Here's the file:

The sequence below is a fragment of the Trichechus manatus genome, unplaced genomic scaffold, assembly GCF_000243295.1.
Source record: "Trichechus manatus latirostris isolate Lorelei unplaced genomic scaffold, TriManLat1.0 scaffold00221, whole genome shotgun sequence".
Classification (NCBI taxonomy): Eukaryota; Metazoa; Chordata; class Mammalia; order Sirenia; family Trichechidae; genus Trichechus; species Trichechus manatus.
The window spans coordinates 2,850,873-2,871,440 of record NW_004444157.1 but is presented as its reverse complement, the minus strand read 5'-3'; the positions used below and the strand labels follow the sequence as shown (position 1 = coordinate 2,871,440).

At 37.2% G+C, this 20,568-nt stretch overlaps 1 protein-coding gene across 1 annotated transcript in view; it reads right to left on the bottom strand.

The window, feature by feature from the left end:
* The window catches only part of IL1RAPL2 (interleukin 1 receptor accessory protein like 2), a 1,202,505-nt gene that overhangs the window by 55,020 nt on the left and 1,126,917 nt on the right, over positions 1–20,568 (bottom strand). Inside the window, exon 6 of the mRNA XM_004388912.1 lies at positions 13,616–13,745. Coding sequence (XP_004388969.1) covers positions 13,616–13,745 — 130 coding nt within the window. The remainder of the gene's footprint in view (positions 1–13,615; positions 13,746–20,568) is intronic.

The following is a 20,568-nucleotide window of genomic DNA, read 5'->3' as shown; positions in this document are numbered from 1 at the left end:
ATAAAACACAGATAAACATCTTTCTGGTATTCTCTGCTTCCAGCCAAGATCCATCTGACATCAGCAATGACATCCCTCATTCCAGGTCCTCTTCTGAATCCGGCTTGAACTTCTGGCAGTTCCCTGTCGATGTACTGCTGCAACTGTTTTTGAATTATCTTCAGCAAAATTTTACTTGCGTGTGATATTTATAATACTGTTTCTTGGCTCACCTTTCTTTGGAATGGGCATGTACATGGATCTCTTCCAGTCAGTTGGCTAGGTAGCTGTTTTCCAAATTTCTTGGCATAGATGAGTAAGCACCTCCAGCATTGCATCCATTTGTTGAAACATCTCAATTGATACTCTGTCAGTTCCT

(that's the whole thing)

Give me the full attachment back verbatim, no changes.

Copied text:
The sequence below is a fragment of the Trichechus manatus genome, unplaced genomic scaffold, assembly GCF_000243295.1.
Source record: "Trichechus manatus latirostris isolate Lorelei unplaced genomic scaffold, TriManLat1.0 scaffold00221, whole genome shotgun sequence".
Classification (NCBI taxonomy): Eukaryota; Metazoa; Chordata; class Mammalia; order Sirenia; family Trichechidae; genus Trichechus; species Trichechus manatus.
The window spans coordinates 2,850,873-2,871,440 of record NW_004444157.1 but is presented as its reverse complement, the minus strand read 5'-3'; the positions used below and the strand labels follow the sequence as shown (position 1 = coordinate 2,871,440).

At 37.2% G+C, this 20,568-nt stretch overlaps 1 protein-coding gene across 1 annotated transcript in view; it reads right to left on the bottom strand.

The window, feature by feature from the left end:
* The window catches only part of IL1RAPL2 (interleukin 1 receptor accessory protein like 2), a 1,202,505-nt gene that overhangs the window by 55,020 nt on the left and 1,126,917 nt on the right, over positions 1–20,568 (bottom strand). Inside the window, exon 6 of the mRNA XM_004388912.1 lies at positions 13,616–13,745. Coding sequence (XP_004388969.1) covers positions 13,616–13,745 — 130 coding nt within the window. The remainder of the gene's footprint in view (positions 1–13,615; positions 13,746–20,568) is intronic.

The following is a 20,568-nucleotide window of genomic DNA, read 5'->3' as shown; positions in this document are numbered from 1 at the left end:
ATAAAACACAGATAAACATCTTTCTGGTATTCTCTGCTTCCAGCCAAGATCCATCTGACATCAGCAATGACATCCCTCATTCCAGGTCCTCTTCTGAATCCGGCTTGAACTTCTGGCAGTTCCCTGTCGATGTACTGCTGCAACTGTTTTTGAATTATCTTCAGCAAAATTTTACTTGCGTGTGATATTTATAATACTGTTTCTTGGCTCACCTTTCTTTGGAATGGGCATGTACATGGATCTCTTCCAGTCAGTTGGCTAGGTAGCTGTTTTCCAAATTTCTTGGCATAGATGAGTAAGCACCTCCAGCATTGCATCCATTTGTTGAAACATCTCAATTGATACTCTGTCAGTTCCT